Subaru Forester 2.5i
Price Guide (recommended price before statutory & delivery charges): $32,990
Options fitted to test car (not included in above price): N/A
Crash rating: Five-star (ANCAP)
Fuel: 91 RON ULP
Claimed fuel economy (L/100km): 8.1
CO2 emissions (g/km): 187
Also consider: Kia Sportage (from $26,990); Mitsubishi Outlander (from $28,990); Nissan X-TRAIL (from $28,490); Nissan X-TRAIL (from $28,490)
The Subaru Forester is a vehicle that seems to resonate with folks from all walks of life. The outdoorsy types; the wannabe outdoorsy types; the urban dwellers wanting the safety of all-wheel drive, and the rural buyers who spend a lot of time off the beaten track. No matter who you are, the Forester ostensibly strikes a chord.
It’s been more than 15 years since the compact soft-roader first arrived on the scene, and with the latest fourth-generation model deviating little from the original formula, we’re sure dirt-road devotees will return to showrooms once more.
There’s a reason for the Forester’s ongoing success, and it has little to do with modernity. The formula underpinning the Japanese SUV is really quite simple, especially in the case of the normally-aspirated 2.5i variant tested here.
The four-cylinder (2498cc) Boxer engine -- set low in the nose to keep the centre of gravity down -- makes 126kW/235Nm, which is enough to take Forester from standstill to 100km/h in under 10 seconds. There’s no trickery or turbocharging here, and despite its 1528kg kerb weight and symmetrical all-wheel drive system, the petrol model still manages respectable fuel economy. On test, we averaged 8.6L/100km.
The Boxer four was married in this instance to a smooth-shifting Lineartronic continuously variable transmission (CVT), which drew few complaints. The transmission and throttle communicated fluently and, no matter offroad or on, the ratios felt appropriately spaced.
Subaru have issued the Forester with (essentially) three modes for its Lineartronic transmission: Intelligent, Sport and X-Mode. We spent most time in Intelligent, as it kept the revs down when cruising, while still reacting quickly enough when summoned.
Sport mode sharpened progress slightly, and readied the transmission for overtaking, but the catch was that revs were held high at freeway speeds (100km/h at 2500rpm vs. 1800rpm in Intelligent mode) which inflated fuel consumption. You have to manually switch back to Intelligent mode once you’re done with Sport mode too, as the car will not do it for you.
X-Mode essentially works to complement the vehicle’s Hill Descent Control, all-wheel drive and braking systems when travelling offroad, allowing you to focus on clearing obstacles. Subaru have also fitted paddle-style shifters to allow manual shifting through six pre-set ‘ratios’, though we found the transmission reacted a little slowly to these. Instead, they served better to aid engine braking downhill than perform miracles of acceleration.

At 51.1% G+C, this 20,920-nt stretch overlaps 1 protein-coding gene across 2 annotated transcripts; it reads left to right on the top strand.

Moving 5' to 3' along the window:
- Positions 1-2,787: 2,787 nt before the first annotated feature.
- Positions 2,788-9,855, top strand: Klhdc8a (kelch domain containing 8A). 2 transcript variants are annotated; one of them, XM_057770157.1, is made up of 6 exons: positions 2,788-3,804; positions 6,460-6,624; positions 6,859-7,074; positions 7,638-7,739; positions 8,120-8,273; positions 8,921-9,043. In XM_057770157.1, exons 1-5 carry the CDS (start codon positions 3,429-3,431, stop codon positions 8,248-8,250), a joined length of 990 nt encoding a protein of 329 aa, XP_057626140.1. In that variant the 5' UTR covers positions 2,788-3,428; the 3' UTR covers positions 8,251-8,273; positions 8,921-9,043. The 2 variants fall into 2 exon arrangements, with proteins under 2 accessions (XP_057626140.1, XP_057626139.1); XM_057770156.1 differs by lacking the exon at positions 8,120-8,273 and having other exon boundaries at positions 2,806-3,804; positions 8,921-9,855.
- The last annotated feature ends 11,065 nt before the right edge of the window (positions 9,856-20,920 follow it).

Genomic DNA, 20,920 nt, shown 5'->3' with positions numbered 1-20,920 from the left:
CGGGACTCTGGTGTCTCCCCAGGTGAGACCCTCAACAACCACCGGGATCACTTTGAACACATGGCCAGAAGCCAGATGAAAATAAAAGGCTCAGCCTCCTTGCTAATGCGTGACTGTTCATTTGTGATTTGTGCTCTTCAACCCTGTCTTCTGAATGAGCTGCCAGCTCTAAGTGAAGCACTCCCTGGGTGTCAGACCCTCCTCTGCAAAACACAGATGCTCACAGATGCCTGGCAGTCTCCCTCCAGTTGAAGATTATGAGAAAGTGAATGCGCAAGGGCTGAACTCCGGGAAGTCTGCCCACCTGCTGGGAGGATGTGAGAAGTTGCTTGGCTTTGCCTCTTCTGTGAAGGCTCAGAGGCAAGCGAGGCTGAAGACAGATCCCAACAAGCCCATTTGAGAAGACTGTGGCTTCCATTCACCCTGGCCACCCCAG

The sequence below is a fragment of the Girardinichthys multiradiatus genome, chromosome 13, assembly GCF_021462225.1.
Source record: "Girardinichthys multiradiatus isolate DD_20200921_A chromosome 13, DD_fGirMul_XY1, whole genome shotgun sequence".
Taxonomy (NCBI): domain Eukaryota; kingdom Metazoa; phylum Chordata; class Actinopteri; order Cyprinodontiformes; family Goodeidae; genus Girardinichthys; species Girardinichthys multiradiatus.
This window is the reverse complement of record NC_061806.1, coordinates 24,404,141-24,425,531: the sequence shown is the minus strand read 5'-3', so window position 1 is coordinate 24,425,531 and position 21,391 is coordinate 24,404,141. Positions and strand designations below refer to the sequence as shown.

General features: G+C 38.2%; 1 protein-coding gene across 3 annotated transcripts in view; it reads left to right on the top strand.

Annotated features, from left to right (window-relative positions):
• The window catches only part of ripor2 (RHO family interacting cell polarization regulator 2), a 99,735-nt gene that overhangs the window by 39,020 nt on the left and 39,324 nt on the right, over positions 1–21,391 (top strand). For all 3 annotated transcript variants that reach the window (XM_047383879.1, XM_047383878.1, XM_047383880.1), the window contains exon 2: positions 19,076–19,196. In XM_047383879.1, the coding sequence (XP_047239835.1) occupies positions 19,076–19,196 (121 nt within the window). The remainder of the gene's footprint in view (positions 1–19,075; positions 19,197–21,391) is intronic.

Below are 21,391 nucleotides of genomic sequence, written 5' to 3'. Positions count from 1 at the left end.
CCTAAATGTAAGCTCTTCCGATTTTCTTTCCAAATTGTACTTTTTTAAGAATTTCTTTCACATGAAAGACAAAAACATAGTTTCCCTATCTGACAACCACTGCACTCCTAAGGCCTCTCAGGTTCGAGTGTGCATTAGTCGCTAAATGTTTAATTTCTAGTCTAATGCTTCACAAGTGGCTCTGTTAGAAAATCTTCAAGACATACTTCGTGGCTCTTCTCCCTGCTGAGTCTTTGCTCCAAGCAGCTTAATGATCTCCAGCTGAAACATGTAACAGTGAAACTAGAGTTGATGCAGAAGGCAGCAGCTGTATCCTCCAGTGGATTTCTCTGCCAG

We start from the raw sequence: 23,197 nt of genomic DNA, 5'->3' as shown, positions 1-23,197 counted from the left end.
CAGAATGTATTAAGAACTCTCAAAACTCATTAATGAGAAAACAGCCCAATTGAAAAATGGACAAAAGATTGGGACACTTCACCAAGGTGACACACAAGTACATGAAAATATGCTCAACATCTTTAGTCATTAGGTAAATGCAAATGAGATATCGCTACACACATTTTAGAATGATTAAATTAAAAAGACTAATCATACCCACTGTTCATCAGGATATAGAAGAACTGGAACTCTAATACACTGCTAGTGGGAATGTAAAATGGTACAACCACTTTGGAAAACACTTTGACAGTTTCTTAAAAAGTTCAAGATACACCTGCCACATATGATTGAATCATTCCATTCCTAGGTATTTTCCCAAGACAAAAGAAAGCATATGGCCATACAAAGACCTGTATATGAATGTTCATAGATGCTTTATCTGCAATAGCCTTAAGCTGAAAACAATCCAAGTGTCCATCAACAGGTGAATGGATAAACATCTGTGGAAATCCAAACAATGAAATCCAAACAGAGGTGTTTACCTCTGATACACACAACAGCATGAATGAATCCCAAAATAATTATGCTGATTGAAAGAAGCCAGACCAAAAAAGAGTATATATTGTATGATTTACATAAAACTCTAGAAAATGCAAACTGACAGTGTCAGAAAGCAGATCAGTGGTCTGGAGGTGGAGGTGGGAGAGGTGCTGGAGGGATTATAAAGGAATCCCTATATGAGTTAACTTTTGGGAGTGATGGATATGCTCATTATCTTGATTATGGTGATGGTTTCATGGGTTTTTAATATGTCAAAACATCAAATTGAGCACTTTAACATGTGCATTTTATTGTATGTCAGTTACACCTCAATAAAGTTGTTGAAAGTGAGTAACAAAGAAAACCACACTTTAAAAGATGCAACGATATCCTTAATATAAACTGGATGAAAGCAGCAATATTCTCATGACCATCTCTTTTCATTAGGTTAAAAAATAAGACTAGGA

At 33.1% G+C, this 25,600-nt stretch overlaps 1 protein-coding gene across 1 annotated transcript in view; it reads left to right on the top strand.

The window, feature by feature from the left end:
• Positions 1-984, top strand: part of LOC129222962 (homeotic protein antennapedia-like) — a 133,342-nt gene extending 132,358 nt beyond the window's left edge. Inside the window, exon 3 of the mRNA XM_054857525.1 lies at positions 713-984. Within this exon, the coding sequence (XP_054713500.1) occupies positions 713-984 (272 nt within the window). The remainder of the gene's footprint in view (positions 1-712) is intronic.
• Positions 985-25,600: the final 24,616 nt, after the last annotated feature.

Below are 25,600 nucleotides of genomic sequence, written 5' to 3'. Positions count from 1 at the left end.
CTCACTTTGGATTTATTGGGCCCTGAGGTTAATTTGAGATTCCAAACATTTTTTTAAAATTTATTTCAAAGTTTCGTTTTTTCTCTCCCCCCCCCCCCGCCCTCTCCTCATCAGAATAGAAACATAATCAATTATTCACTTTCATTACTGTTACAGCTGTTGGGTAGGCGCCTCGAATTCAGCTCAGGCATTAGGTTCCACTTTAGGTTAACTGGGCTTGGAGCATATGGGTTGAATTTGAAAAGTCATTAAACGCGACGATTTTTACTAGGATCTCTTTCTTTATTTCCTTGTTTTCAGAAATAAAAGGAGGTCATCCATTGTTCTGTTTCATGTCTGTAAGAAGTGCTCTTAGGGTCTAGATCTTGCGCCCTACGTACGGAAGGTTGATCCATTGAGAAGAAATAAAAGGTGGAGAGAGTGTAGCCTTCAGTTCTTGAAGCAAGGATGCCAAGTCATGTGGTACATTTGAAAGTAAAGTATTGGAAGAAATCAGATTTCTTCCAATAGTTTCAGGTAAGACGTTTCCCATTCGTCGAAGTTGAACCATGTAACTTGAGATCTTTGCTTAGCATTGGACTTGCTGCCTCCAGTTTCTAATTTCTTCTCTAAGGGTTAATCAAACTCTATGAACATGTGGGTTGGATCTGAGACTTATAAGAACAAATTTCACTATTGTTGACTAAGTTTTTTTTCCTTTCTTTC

While it never professes to be a true offroader, the Forester with its 220mm ground clearance (at kerb weight) and suitable geometry (25 degrees approach, 23 degrees break-over and 26 degrees departure) give it a modest level of capability.
The symmetrical all-wheel drive system has lost the low-range ability it once had, but still provides enough traction to keep you out of trouble in mud, slush and snow. It also provides confidence on loose gravel – provided you keep at least some pressure on the throttle. Unlike many so-called softroaders the Subaru’s AWD system operates full-time, meaning you don’t have to wait precious moments while the driveline decides where to deliver torque.
The only real downside to this equation is that the Forester doesn’t feel as car-like as many of its rivals on sealed roads. It’s a little softer in its suspension set-up so handling isn’t razor sharp. Still, the car stops and steers well, even if we would have appreciated slightly more weight and feel from the front-end.
The Forester is also a little noisier inside than some rivals. The boxy shape generates decent wind noise while the driveline is quite boisterous under heavy acceleration. There also seems to be little to insulate road and tyre noise from entering the cabin, especially on gravel roads where you hear every last pebble strike the undercarriage. We were also unimpressed that we could see the steering shaft through the opening between the column shroud and the instrument panel.
Otherwise, the cabin is pragmatic, comfortable and straight-forward in terms of operation, except perhaps for the audio system’s finer settings. We gave up trying to remove an existing connected phone from the list, meaning we couldn’t add our own to test the Bluetooth functionality. Without an owner’s manual we made do with the radio, and enjoyed the serviceable climate control.
With ample cargo space and a decent back seat set at a good height for adults and kids alike, the Forester has a level of merit many higher-riding SUVs in this class do not. It might not be as polished as some, but as a family lugger with modest offroad abilities the Forester should continue to resonate with a variety of buyers for many years to come.
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